Death near Charlotte highlights danger in quarries
Mining fatalities have fallen slightly in the most recent fiscal year, but one day this summer was a stark reminder of how dangerous the job can be.
On Aug. 3, three miners in three states died in accidents. They worked in mines that produce sand, gravel, granite and gold ore – the types of non-coal mines that have seen an uptick in fatalities in recent years.
“It was a wake-up call for everybody,” Joe Main, the Assistant Secretary of Labor for Mine Safety and Health, said in an interview during a recent Charlotte visit. “There is more work to do. We really need to get everybody on board to get it fixed.”
In April, the Observer chronicled a recent rise in deaths at quarries and other non-coal mines that produce everything from sand to gravel to potash. Last year, the industry posted the most fatalities since 2007, including the June 2014 death of a supervisor at a quarry near Pageland, S.C. Chris Melton, 41, bled to death within minutes when a pump he was working on exploded.
Quarries are a driving force behind development in the Carolinas, providing the raw materials for new buildings and roads. North Carolina has 198 active mines – up about 28 percent since 2000 and the fourth most of any state. South Carolina has 82 quarries and non-coal mines, up 26 percent from 2000, data show. Neither state has any coal mines.
The Mine Safety and Health Administration, the industry’s federal regulator, reported this week that there were 23 fatalities nationwide in quarries and other non-coal mines in the year ended Sept. 30, down from 29 in the previous fiscal year. Partly because of mine closures, coal mines saw the fewest fatalities in a fiscal year ever – 14, down from 18 in the previous year.
In an effort to reduce fatalities, MSHA has been stepping up enforcement, increasing training for inspectors and educating the industry on potential hazards. To boost staff, Main said he has moved about 15 to 25 coal inspectors over to the division that oversees quarries. That adds to about 315 inspectors already in that division.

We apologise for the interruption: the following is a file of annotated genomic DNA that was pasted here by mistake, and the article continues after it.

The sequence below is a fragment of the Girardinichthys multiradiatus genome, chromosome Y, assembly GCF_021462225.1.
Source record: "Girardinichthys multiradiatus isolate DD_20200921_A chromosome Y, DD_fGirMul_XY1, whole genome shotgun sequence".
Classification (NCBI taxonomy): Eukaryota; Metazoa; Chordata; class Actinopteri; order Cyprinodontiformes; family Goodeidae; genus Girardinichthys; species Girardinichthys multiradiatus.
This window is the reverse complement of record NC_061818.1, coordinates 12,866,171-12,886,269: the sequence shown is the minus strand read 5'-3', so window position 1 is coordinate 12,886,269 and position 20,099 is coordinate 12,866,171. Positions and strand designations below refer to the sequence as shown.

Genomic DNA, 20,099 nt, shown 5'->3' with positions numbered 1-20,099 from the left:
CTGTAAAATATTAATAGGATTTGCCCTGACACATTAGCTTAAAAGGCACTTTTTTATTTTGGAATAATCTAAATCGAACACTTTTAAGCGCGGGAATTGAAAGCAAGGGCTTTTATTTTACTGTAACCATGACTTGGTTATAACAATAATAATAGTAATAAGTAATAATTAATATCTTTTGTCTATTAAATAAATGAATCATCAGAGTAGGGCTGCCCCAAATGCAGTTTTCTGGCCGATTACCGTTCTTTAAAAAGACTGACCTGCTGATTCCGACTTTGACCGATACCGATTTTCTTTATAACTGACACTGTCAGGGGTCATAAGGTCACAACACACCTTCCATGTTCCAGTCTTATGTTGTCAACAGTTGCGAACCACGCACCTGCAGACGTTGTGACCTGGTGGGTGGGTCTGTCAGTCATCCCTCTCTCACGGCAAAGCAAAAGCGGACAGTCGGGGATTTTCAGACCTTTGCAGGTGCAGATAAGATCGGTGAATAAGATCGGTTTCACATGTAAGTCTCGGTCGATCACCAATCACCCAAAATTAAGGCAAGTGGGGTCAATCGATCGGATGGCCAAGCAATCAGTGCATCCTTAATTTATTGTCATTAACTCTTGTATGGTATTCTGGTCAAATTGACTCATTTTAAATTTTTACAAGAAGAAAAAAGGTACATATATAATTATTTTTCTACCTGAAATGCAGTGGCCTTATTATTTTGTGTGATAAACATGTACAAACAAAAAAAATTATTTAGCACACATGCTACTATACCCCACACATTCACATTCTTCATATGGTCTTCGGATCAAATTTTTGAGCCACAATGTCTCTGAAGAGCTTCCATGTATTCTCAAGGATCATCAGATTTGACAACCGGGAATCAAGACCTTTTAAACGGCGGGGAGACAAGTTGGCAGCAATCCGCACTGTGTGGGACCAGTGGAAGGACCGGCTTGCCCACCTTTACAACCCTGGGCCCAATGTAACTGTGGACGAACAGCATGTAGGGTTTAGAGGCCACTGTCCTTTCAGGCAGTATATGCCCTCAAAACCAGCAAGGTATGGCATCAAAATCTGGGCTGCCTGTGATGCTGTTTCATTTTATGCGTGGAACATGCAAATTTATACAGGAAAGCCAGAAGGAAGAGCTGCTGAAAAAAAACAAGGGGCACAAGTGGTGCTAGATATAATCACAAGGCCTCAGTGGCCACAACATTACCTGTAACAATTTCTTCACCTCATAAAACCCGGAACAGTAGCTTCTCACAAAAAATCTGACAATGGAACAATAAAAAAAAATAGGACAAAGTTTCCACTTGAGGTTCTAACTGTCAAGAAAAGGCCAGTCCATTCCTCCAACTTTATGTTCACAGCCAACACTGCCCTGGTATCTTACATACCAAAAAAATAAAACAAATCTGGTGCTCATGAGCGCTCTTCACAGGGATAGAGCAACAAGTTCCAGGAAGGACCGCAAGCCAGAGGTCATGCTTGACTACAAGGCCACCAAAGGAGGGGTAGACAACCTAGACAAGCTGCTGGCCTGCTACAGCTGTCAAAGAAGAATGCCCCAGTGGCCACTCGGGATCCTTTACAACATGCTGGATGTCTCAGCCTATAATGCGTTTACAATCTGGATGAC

Main regularly travels the country, speaking about safety during meetings with company officials, labor unions and trade groups. Last week, he spoke at an annual stakeholders meeting held in Charlotte that drew industry representatives from around the Southeast.
“We have seen a lot of cooperation,” Main said. “I have to give the industry credit. They have been getting the message out. They are working with us.”
Mining is quietly a big business in the Carolinas. Not counting contractors, the industry employs nearly 5,000 workers in the two states, according to MSHA, and produces millions of tons of materials for construction and other industries each year.
Jay Stem, executive director of the North Carolina Aggregates Association, said MSHA officials are making an effort to point out potential problems when they make inspection visits, not just hand out violations. In addition to reporting fatalities, companies have also been encouraged to report “near-misses” as a way to educate the industry about hazards to avoid before they lead to accidents.
“Their focus nationwide is communication,” said Stem, whose group sponsored last week’s meeting in Charlotte. “If we can communicate and get away from that adversarial relationship that will really improve safety.”
The trend in quarry deaths had been improving until the Aug. 3 fatalities in North Dakota, Nevada and Virginia. There haven’t been any more deaths in these types of mines since then, but Main remains wary. October is the deadliest month of the year for quarries and non-coal mines, with 51 fatalities since 2000.
One reason for this spike, Main said, is that October is the time of year when quarries, especially in northern states, are packing up equipment for the winter. That means employees are handling tasks that aren’t part of their daily routine.
Main, who was appointed in 2009 by President Barack Obama, will leave office after next year’s election. In the meantime, he said safety will remain a priority.
“We need to keep driving things in the right direction,” he said.